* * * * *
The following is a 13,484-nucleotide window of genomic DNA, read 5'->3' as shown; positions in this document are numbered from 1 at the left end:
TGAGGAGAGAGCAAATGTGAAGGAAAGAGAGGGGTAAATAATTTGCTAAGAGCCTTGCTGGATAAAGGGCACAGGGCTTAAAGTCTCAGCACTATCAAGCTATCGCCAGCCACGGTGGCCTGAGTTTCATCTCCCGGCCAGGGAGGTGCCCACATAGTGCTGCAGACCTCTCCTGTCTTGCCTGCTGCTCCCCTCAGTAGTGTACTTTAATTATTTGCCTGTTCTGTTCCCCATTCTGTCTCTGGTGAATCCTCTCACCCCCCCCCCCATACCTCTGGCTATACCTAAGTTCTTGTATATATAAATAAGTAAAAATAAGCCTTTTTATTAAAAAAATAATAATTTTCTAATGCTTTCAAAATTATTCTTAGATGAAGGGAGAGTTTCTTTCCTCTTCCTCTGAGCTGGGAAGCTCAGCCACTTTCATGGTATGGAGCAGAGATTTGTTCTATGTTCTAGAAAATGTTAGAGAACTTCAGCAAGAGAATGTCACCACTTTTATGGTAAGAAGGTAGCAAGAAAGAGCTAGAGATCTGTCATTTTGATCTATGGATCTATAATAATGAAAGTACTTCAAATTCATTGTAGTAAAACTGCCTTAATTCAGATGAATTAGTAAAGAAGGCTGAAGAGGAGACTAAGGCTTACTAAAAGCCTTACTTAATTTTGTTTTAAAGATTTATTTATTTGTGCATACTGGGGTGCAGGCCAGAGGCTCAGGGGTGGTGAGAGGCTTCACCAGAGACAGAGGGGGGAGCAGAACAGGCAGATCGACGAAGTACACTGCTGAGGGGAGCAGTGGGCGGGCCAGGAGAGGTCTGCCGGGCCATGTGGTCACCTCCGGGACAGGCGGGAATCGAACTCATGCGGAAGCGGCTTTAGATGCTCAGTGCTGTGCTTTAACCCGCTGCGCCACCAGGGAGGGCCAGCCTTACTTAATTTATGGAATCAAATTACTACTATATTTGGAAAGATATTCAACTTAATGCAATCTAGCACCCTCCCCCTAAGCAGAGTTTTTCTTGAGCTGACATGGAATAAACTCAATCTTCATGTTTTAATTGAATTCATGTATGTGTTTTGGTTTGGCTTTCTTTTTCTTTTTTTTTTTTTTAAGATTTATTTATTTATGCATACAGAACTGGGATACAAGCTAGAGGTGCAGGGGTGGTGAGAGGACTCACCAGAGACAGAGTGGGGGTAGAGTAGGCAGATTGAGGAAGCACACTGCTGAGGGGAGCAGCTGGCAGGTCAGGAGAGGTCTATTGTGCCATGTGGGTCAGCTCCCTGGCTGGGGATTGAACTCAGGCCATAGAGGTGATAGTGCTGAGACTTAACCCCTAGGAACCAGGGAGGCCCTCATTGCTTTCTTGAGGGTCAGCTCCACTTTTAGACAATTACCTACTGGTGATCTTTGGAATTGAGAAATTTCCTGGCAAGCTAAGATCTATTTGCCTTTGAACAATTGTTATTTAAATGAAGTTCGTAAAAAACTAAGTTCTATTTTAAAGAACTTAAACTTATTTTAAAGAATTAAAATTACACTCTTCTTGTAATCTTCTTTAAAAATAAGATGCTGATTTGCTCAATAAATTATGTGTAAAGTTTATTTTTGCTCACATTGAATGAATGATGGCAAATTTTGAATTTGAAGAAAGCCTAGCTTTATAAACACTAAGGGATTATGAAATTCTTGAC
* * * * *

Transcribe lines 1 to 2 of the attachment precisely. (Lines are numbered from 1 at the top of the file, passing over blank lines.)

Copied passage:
The following is a 13,484-nucleotide window of genomic DNA, read 5'->3' as shown; positions in this document are numbered from 1 at the left end:
TGAGGAGAGAGCAAATGTGAAGGAAAGAGAGGGGTAAATAATTTGCTAAGAGCCTTGCTGGATAAAGGGCACAGGGCTTAAAGTCTCAGCACTATCAAGCTATCGCCAGCCACGGTGGCCTGAGTTTCATCTCCCGGCCAGGGAGGTGCCCACATAGTGCTGCAGACCTCTCCTGTCTTGCCTGCTGCTCCCCTCAGTAGTGTACTTTAATTATTTGCCTGTTCTGTTCCCCATTCTGTCTCTGGTGAATCCTCTCACCCCCCCCCCCATACCTCTGGCTATACCTAAGTTCTTGTATATATAAATAAGTAAAAATAAGCCTTTTTATTAAAAAAATAATAATTTTCTAATGCTTTCAAAATTATTCTTAGATGAAGGGAGAGTTTCTTTCCTCTTCCTCTGAGCTGGGAAGCTCAGCCACTTTCATGGTATGGAGCAGAGATTTGTTCTATGTTCTAGAAAATGTTAGAGAACTTCAGCAAGAGAATGTCACCACTTTTATGGTAAGAAGGTAGCAAGAAAGAGCTAGAGATCTGTCATTTTGATCTATGGATCTATAATAATGAAAGTACTTCAAATTCATTGTAGTAAAACTGCCTTAATTCAGATGAATTAGTAAAGAAGGCTGAAGAGGAGACTAAGGCTTACTAAAAGCCTTACTTAATTTTGTTTTAAAGATTTATTTATTTGTGCATACTGGGGTGCAGGCCAGAGGCTCAGGGGTGGTGAGAGGCTTCACCAGAGACAGAGGGGGGAGCAGAACAGGCAGATCGACGAAGTACACTGCTGAGGGGAGCAGTGGGCGGGCCAGGAGAGGTCTGCCGGGCCATGTGGTCACCTCCGGGACAGGCGGGAATCGAACTCATGCGGAAGCGGCTTTAGATGCTCAGTGCTGTGCTTTAACCCGCTGCGCCACCAGGGAGGGCCAGCCTTACTTAATTTATGGAATCAAATTACTACTATATTTGGAAAGATATTCAACTTAATGCAATCTAGCACCCTCCCCCTAAGCAGAGTTTTTCTTGAGCTGACATGGAATAAACTCAATCTTCATGTTTTAATTGAATTCATGTATGTGTTTTGGTTTGGCTTTCTTTTTCTTTTTTTTTTTTTTAAGATTTATTTATTTATGCATACAGAACTGGGATACAAGCTAGAGGTGCAGGGGTGGTGAGAGGACTCACCAGAGACAGAGTGGGGGTAGAGTAGGCAGATTGAGGAAGCACACTGCTGAGGGGAGCAGCTGGCAGGTCAGGAGAGGTCTATTGTGCCATGTGGGTCAGCTCCCTGGCTGGGGATTGAACTCAGGCCATAGAGGTGATAGTGCTGAGACTTAACCCCTAGGAACCAGGGAGGCCCTCATTGCTTTCTTGAGGGTCAGCTCCACTTTTAGACAATTACCTACTGGTGATCTTTGGAATTGAGAAATTTCCTGGCAAGCTAAGATCTATTTGCCTTTGAACAATTGTTATTTAAATGAAGTTCGTAAAAAACTAAGTTCTATTTTAAAGAACTTAAACTTATTTTAAAGAATTAAAATTACACTCTTCTTGTAATCTTCTTTAAAAATAAGATGCTGATTTGCTCAATAAATTATGTGTAAAGTTTATTTTTGCTCACATTGAATGAATGATGGCAAATTTTGAATTTGAAGAAAGCCTAGCTTTATAAACACTAAGGGATTATGAAATTCTTGAC